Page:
3600 Wilshire Blvd., Suite 1526 Los Angeles, CA 90010
Tel:(213)385-4781, Fax:(213)385-3782, WorkingNurse@WorkingWorld.com
http://www.workingworld.com/magazine/viewarticle.asp?articleno=254&wn=1

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Nursing: A Medical Emergency, and Opportunity, hits home by Ronald A. Reis and Karen F. Reis RN:"You’re an RN, and you’ve been at it, administering to the sick and wounded, for months, years, maybe even decades. You’ve got your hands full with 12-hour shifts, high turnover, an often less than supportive work environment, and a stressed-out health care system that is, in places, itself on life-support. What to do? How to keep going? How to make this job, career, meaningful again? How to get out of nursing what you went into it for? How to avoid adding to the national nursing shortage by short-circuiting your own involvement in a noble profession?"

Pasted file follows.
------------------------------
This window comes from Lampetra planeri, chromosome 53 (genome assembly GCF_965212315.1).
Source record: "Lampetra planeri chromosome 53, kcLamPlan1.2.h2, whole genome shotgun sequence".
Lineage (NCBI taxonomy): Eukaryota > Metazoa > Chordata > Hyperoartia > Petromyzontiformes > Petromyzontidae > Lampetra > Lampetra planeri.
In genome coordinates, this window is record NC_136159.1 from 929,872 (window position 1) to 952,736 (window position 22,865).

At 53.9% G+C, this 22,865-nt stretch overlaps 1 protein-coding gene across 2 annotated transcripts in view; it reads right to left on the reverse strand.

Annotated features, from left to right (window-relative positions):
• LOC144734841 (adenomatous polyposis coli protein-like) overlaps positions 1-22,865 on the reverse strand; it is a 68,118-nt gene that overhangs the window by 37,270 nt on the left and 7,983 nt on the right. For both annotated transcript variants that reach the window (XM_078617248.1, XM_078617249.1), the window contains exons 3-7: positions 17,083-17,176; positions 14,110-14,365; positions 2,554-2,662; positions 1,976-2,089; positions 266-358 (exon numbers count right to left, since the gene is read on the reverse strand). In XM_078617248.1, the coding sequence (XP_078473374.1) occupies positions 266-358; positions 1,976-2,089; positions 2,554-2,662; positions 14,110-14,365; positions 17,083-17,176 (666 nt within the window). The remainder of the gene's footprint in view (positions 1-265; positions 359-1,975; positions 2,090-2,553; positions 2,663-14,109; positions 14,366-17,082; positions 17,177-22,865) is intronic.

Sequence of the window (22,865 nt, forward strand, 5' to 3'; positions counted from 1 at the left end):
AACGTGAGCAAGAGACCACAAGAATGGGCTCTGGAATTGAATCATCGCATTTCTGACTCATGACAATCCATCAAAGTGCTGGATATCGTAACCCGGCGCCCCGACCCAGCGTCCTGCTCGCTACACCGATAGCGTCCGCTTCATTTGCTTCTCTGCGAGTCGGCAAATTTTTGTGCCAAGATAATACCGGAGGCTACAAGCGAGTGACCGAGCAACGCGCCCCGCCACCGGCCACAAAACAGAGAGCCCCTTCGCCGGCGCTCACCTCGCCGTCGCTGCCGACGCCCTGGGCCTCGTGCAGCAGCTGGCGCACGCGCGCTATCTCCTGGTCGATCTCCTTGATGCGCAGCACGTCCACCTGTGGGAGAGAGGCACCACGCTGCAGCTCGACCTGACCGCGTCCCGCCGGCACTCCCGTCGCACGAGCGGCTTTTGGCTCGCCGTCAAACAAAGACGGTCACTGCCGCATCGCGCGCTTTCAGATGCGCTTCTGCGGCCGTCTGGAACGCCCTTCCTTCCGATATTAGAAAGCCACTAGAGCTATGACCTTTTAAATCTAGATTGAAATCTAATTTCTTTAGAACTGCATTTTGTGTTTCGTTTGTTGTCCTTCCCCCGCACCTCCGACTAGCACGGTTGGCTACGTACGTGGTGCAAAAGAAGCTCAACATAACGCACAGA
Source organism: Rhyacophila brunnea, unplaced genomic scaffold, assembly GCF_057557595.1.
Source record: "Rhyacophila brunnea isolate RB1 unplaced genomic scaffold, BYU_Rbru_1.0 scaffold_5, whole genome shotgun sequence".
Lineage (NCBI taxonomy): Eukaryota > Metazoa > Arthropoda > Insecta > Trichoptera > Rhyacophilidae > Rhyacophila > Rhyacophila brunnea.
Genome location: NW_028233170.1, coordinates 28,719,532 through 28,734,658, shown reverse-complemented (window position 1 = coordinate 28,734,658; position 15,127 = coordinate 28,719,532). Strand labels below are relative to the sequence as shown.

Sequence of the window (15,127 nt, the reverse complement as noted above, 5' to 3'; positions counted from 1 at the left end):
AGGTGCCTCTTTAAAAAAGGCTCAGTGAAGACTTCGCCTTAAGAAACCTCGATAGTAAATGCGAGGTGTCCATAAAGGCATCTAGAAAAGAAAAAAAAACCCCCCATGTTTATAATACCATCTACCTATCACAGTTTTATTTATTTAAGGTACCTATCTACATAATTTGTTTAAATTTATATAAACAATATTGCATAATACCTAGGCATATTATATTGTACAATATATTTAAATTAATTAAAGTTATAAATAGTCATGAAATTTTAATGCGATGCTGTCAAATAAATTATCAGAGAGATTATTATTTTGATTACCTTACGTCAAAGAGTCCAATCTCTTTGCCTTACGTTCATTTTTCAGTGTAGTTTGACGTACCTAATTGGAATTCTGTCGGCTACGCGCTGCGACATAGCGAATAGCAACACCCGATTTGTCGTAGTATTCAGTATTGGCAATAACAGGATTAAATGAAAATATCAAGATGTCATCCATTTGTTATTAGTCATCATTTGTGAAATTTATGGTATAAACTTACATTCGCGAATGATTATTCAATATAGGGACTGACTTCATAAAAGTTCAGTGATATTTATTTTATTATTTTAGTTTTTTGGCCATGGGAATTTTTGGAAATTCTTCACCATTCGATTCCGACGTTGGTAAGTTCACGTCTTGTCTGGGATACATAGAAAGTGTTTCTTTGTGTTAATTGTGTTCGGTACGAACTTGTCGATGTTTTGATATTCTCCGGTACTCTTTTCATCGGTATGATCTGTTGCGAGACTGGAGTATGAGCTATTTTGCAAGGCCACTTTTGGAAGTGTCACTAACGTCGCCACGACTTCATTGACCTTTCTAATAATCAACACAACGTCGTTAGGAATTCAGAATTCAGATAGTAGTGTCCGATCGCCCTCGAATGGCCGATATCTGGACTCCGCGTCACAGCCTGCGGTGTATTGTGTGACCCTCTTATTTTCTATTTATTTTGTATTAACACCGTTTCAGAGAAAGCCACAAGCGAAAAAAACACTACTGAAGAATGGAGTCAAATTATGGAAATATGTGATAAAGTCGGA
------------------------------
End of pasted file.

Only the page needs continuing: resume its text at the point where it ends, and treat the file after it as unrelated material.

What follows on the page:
Working Nurse, Working World Magazine
3600 Wilshire Blvd., Suite 1526 Los Angeles, CA 90010
Tel:(213)385-4781, Fax:(213)385-3782, WorkingNurse@WorkingWorld.com
http://www.workingworld.com/magazine/viewarticle.asp?articleno=253&w

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Preparing for Battle: What YOU can do for YOU, Sicker patients, reduced staffing, longer hours, and increased responsibilities—by Deborah Lynne, RN, BSN:"As Registered Nurses, few of us think of the hospital we work in as a battlefield, or of ourselves as soldiers. But the truth is, there are more similarities than you might think. We show up for our shift each day, not knowing what challenges we might encounter. Our job requires us to be in the moment at all times, and to make split second decisions on the run. What we do or don’t do can mean the difference between life and death. We often work under extreme stress, yet must remain calm and in control. Although there are others who function in a supportive capacity, we are the ones on the frontline."
Working Nurse, Working World Magazine
3600 Wilshire Blvd., Suite 1526 Los Angeles, CA 90010
Tel:(213)385-4781, Fax:(213)385-3782, WorkingNurse@WorkingWorld.com
http://www.workingworld.com/magazine/viewarticle.asp?articleno=255&wn=1

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This page was created on Thursday, June 21, 2001

Last updated by Andrew Lopez, RN on Wednesday, August 19, 2014